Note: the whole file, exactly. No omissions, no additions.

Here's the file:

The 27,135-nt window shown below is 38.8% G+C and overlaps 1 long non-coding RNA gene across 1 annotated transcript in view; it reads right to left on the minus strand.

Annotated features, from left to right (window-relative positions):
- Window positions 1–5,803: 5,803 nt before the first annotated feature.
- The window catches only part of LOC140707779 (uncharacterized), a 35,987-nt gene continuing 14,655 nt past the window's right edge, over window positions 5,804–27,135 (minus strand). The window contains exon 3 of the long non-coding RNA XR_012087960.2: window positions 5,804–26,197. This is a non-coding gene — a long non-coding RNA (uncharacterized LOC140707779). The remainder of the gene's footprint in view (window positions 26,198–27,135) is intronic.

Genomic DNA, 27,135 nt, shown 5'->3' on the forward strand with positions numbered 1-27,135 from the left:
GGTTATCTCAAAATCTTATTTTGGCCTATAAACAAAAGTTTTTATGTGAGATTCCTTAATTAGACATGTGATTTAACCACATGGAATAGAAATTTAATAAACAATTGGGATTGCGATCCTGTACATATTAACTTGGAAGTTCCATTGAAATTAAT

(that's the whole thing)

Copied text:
The 27,135-nt window shown below is 38.8% G+C and overlaps 1 long non-coding RNA gene across 1 annotated transcript in view; it reads right to left on the minus strand.

Annotated features, from left to right (window-relative positions):
- Window positions 1–5,803: 5,803 nt before the first annotated feature.
- The window catches only part of LOC140707779 (uncharacterized), a 35,987-nt gene continuing 14,655 nt past the window's right edge, over window positions 5,804–27,135 (minus strand). The window contains exon 3 of the long non-coding RNA XR_012087960.2: window positions 5,804–26,197. This is a non-coding gene — a long non-coding RNA (uncharacterized LOC140707779). The remainder of the gene's footprint in view (window positions 26,198–27,135) is intronic.

Genomic DNA, 27,135 nt, shown 5'->3' on the forward strand with positions numbered 1-27,135 from the left:
GGTTATCTCAAAATCTTATTTTGGCCTATAAACAAAAGTTTTTATGTGAGATTCCTTAATTAGACATGTGATTTAACCACATGGAATAGAAATTTAATAAACAATTGGGATTGCGATCCTGTACATATTAACTTGGAAGTTCCATTGAAATTAAT